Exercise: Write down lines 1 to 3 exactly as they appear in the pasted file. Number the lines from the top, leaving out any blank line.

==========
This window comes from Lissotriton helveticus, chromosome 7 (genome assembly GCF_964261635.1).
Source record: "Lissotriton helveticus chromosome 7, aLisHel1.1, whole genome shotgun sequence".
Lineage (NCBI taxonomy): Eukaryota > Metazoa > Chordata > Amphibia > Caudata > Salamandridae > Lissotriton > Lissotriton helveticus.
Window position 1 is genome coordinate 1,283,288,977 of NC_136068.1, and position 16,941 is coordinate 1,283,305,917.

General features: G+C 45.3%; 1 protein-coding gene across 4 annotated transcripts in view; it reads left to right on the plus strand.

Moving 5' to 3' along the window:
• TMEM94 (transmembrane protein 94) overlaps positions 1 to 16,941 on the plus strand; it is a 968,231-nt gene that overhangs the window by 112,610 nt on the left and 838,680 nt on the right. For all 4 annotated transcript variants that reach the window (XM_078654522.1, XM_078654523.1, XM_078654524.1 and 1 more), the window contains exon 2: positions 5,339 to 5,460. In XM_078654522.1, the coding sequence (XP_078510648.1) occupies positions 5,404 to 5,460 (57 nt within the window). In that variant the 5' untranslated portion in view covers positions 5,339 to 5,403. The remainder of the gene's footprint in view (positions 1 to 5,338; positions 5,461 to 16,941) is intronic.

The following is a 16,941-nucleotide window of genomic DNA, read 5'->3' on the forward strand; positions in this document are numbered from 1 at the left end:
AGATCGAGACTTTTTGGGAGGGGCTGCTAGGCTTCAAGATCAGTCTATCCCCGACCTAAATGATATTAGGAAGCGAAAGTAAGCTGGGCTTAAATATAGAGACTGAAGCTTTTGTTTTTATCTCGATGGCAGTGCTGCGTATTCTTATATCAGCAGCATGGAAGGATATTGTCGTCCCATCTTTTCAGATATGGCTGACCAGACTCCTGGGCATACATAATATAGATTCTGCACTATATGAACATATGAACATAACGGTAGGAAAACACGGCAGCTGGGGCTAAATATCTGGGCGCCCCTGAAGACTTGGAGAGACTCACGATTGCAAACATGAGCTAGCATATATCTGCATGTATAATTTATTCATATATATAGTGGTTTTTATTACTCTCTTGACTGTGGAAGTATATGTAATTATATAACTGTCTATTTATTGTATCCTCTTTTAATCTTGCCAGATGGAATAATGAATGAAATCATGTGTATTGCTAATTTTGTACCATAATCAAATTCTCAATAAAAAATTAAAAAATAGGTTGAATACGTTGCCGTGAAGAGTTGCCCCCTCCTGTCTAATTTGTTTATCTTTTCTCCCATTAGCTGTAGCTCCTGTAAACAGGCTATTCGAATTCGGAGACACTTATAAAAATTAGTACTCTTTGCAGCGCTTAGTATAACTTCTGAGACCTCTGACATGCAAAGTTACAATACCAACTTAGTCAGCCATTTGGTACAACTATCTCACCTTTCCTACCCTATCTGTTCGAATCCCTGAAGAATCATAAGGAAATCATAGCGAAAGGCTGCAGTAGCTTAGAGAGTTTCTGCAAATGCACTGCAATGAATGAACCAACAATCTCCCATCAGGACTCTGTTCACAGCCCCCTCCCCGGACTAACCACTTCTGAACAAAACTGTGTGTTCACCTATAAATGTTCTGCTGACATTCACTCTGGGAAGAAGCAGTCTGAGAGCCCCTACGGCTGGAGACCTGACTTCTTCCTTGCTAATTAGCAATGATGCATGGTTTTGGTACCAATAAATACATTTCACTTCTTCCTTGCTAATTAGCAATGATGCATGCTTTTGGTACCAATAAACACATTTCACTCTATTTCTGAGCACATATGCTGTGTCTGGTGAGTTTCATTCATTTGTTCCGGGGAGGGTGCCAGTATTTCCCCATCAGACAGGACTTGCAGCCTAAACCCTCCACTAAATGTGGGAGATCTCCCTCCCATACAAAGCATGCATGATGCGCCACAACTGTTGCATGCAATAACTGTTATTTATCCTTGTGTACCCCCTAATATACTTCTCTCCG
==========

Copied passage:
This window comes from Lissotriton helveticus, chromosome 7 (genome assembly GCF_964261635.1).
Source record: "Lissotriton helveticus chromosome 7, aLisHel1.1, whole genome shotgun sequence".
Lineage (NCBI taxonomy): Eukaryota > Metazoa > Chordata > Amphibia > Caudata > Salamandridae > Lissotriton > Lissotriton helveticus.